EM:   9:29

As an industry, we're all behind this concept. And so I think what you're seeing now is a lot of small technical pilots that are really starting to explore how we make this a reality in the future. And when I speak of the future, you know, I think in 2020 you're going to see very concrete pilots with good results and good progress in evolving how we're actually gonna do this moving forward. And then I think you probably won't see pilots to the sophistication level that would be ready for a client until end of 2020, early 2021.

CK:   10:03

So that's definitely something to look forward to it. So good luck with that, Erik.

EM:   10:07

Thank you. Appreciate it.

CK:   10:08

So before we let you go, I would like to pivot a little bit and see if you'd care to share some of your experiences as a passenger in a taxi. Specifically, what are you like? Do you like to talk, not talk? How do you start a conversation?

EM:   10:24

Yeah, I mean, I think it all depends. Obviously, when I enter any taxi or ride sharing service, you're always talking to the driver when you enter. And you know, you can probably tell in that first few seconds whether or not you want to engage in a conversation with that person. So I'd say, for the most part, I'm pretty enthusiastic when I'm on the beginning of my trip and entering a new city. Usually, I want to understand any tips and tricks they have for the city itself. Ah, and on the way back, it's a little more hit and mess, it's probably, you know, how long was my flight and am I still tired? In that case, I'll probably signal gently that I'm gonna put my headphones in and relax.

CS:   11:01

Any memorable stories?

EM:   11:04

Yeah, a couple of them, you know, my wife was about eight months pregnant and we were just about to have our first kid. And I must have mentioned that on one of the rides home. It was a short ride, and we might not have been more than three or four blocks from my house. And he mentioned that he was on his 14th or 15th kid. I was gonna ask him for some for some tips and I thought, maybe not. I only want...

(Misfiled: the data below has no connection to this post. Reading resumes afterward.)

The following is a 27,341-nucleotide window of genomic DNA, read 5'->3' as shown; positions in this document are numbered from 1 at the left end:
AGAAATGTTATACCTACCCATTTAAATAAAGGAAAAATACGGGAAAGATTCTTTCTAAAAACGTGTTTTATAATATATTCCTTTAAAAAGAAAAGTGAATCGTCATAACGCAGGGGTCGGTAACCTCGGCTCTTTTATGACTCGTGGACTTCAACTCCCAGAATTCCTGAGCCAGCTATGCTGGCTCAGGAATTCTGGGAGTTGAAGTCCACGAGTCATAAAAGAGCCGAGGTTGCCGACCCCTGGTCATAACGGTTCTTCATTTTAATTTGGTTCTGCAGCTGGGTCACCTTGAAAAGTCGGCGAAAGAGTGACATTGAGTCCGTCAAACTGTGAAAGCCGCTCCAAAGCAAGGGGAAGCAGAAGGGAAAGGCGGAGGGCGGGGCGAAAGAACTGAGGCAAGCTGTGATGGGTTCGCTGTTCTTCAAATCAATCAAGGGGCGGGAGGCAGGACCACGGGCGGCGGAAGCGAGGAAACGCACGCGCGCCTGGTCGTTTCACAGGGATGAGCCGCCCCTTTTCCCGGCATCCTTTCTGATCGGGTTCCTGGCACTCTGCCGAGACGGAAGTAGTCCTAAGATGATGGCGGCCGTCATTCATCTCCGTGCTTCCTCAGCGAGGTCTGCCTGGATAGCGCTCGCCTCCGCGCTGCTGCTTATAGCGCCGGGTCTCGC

CS:   11:28

[laughing]Same woman, Right? 

EM: Same woman, yes

CK: Okay, that would have stunned me into silence. But it's amazing.

EM: It's definitely amazing

CS: How about for conversation stoppers, as I call them?

EM:   11:42

Yeah. I mean, I think anything that touches politics:  absolutely. I try to avoid that at all costs. I'll do so in a nice manner. But it doesn't matter where you're in the world or where you're coming from or who you are. I mean, politics, I really don't have any interest in talking with anybody about it.

CS:   11:56

Well, thank you so much, Erik. That's actually a really nice segway into our last segment of the show. When we ask folks working in the travel industry different questions about the business travelers they serve. And we call the taxi talk as it brings to mind casual off the cuff conversations between random strangers brought together by their journey. Just like you and your cabbie. Actually, we have uh, our guest here has a similar experience as you so, well, listen in.

EM:   12:24

Awesome. Thank you. I appreciate being on the show today.

CS:   12:27

Of course. Thanks for being here. 

[honking car sound]

Male traveler voice: My name is [....] 

CK: How can you tell that your passenger is a business traveler as opposed to someone who's going on vacation? 

Male traveler voice: They're wearing a suit and tie,  then I figure out they are on business travel. If you start early in the morning, people usually yeah, they don't talk. But if it's a mid day, then they talk a lot. Usually we talk about where they live? Usually they talk a lot when we talk about the sports. Yeah, usually they don't like when we talk about, uh, political or religion. Sometimes one day they start talking about the politics. And uh, I give them my idea, and they upset and then always stop talking until I dropped off. 

[honking car sound]

CK: And that is probably going to be the top tip of the day. No politics. And with that we wrap up our pilot episode. Tune in again next month, when we head to Tel Aviv to talk to an artificial intelligence specialist on how he's teaching computers the human language so they, in turn, can chat with business travelers. We hope you enjoyed the first episode of On the Fly. If you did, subscribe to on the Fly on iTunes, Stitcher or wherever you get your podcasts and help us spread the word by visiting myCWT on Facebook, LinkedIn and Twitter. Remember, we're all in this journey together. Until next time when we talk to business travelers on the fly.

Business Travel On the Fly is a monthly podcast aimed at both business travelers and travel managers, that dives into issues affecting those of us who spend time up in the air, out of the office, and away from home on work trips. Whether you’re a seasoned traveler or on your first trip, we will unpack the future of business travel with experts from in and around the industry. Plus, you’ll get top travel tips from road warriors around the globe.